With the American Association for the Study of Liver Diseases (AASLD) Liver Meeting kicking off today, we talked to University of California in San Diego director of hepatology Dr Rohit Loomba on the seemingly endless chase to get a drug approved for nonalcoholic steatohepatitis (NASH). NASH is triggered by the build-up of fat in the liver, which leads to liver inflammation and then fibrosis.
In a wide-ranging conversation, Loomba points to the potential for noninvasive imaging to replace liver biopsies in clinical trials, and discusses how drug developers can address side effect issues to garner regulatory support. He raises the discrepancy between US and European regulatory agencies’ efficacy success bars.
Can biopsies be replaced by imaging?
The use of liver biopsies to measure treatment effect is one of the main challenges in developing therapies for NASH, Loomba says. “If we move from liver biopsy-based assessment to a noninvasive assessment, things will become much easier,” he adds.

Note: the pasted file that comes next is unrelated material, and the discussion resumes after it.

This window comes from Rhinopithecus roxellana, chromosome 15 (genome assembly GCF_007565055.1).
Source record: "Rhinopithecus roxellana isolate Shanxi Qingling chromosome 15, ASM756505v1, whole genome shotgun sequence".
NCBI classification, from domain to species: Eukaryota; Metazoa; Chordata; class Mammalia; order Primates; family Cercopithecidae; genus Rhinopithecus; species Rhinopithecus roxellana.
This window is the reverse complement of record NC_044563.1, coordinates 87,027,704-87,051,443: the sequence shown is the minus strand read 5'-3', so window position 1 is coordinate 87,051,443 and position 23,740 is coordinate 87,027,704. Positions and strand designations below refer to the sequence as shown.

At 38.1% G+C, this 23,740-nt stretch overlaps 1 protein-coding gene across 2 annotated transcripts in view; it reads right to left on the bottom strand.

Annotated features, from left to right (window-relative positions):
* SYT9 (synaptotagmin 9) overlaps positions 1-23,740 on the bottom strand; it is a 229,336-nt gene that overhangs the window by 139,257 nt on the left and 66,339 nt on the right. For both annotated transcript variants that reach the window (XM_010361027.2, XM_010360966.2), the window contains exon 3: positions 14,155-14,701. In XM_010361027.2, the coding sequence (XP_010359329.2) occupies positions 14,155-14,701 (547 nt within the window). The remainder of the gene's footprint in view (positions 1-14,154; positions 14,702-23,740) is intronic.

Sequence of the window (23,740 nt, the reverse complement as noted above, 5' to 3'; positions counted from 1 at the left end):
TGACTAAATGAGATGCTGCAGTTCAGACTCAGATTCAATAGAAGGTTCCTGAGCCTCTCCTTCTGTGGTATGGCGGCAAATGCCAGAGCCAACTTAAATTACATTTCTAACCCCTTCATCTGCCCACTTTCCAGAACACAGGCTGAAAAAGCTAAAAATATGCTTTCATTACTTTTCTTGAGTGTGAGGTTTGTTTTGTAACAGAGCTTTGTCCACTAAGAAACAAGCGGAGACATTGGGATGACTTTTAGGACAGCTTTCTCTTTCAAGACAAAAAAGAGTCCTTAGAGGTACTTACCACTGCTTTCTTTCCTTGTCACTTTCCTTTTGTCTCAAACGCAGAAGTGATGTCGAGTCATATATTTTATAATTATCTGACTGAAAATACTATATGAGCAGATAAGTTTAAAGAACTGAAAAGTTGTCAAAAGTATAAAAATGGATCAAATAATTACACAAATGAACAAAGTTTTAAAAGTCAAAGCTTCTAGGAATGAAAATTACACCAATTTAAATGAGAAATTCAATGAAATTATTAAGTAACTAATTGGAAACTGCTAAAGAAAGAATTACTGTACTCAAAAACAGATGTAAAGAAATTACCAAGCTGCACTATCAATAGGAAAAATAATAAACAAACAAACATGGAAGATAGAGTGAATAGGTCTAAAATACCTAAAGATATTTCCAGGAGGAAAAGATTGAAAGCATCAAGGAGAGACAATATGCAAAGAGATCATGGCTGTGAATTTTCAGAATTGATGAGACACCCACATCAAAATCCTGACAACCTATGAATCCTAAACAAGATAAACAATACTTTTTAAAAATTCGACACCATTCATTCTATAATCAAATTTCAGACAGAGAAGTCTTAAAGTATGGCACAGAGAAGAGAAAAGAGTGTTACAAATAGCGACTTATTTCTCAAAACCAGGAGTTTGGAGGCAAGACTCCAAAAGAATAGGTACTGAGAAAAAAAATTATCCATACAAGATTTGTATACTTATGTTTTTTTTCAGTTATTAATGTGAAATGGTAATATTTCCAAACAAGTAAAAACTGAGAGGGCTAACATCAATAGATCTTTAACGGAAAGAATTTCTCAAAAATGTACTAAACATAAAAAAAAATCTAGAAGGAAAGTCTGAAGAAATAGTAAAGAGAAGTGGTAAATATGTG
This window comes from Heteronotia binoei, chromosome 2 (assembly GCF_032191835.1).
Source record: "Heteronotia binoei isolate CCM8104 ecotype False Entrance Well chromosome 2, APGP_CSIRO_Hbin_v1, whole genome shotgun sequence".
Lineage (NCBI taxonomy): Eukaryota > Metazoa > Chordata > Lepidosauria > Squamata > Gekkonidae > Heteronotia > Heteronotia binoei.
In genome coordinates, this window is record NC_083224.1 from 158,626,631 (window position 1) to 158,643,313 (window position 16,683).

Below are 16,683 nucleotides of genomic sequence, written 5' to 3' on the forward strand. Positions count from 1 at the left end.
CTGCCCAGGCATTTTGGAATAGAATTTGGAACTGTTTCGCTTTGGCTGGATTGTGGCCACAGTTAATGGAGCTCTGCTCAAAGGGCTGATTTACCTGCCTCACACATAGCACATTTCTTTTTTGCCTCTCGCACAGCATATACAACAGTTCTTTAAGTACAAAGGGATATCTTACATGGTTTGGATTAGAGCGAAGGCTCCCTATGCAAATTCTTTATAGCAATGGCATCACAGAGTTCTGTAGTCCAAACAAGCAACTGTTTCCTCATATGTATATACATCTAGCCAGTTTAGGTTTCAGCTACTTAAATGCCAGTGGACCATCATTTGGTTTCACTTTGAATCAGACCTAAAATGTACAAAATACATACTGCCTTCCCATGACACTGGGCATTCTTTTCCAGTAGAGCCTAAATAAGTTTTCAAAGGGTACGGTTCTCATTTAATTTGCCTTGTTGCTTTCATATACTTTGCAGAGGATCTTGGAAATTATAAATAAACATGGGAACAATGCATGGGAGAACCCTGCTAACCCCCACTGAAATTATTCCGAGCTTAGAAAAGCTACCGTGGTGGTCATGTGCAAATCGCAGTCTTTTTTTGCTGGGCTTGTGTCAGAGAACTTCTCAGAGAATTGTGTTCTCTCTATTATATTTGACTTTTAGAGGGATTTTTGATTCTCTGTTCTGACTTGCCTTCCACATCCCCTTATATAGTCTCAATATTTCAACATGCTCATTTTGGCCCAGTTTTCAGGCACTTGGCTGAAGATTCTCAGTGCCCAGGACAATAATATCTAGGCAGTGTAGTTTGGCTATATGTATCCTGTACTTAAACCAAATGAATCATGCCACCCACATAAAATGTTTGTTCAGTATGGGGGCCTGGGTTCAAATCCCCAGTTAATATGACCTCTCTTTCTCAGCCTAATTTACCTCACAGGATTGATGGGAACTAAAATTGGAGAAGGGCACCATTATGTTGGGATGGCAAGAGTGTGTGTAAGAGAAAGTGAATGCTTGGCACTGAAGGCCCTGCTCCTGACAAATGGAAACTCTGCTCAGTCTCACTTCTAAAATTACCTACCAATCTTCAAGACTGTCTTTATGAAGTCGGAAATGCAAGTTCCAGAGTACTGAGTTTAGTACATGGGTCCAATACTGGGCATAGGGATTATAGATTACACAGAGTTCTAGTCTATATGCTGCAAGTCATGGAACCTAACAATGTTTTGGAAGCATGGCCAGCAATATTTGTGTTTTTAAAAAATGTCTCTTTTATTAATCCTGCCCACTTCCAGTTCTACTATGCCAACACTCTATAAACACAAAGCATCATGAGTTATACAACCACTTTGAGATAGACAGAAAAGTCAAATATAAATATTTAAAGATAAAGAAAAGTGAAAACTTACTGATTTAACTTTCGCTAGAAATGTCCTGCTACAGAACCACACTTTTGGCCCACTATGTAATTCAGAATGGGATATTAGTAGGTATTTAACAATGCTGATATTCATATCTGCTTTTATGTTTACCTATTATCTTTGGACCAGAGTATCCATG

Liver biopsies are invasive procedures whereby a small piece of liver tissue is retrieved from the trial participant at baseline and throughout specific points of the trial. This is to confirm a patient’s NASH status as well as treatment improvements. Investigators have flagged biopsies as potentially flawed owing to the sample potentially not being representative of the liver, or the varied interpretation of the sample among pathologists. It is still the gold standard, however, owing to noninvasive procedures having limited data to underscore their value.
But there have been major strides in imaging that could change the biopsy paradigm, Loomba notes.
There have been major strides in imaging that could change the biopsy paradigm.
Loomba points to a study published in the journal Gut that investigated the value of noninvasive Magnetic Resonance Imaging Proton Density Fat Fraction (MRI-PDFF) as a potential alternative to biopsies. Data shows that a 30% or higher reduction in MRI-PDFF in early-phase trials can provide a valuable estimate of the odds of at least a one-stage improvement in fibrosis. There are five fibrosis stages, from F0 (no fibrosis) to F4 (cirrhosis or advanced scarring).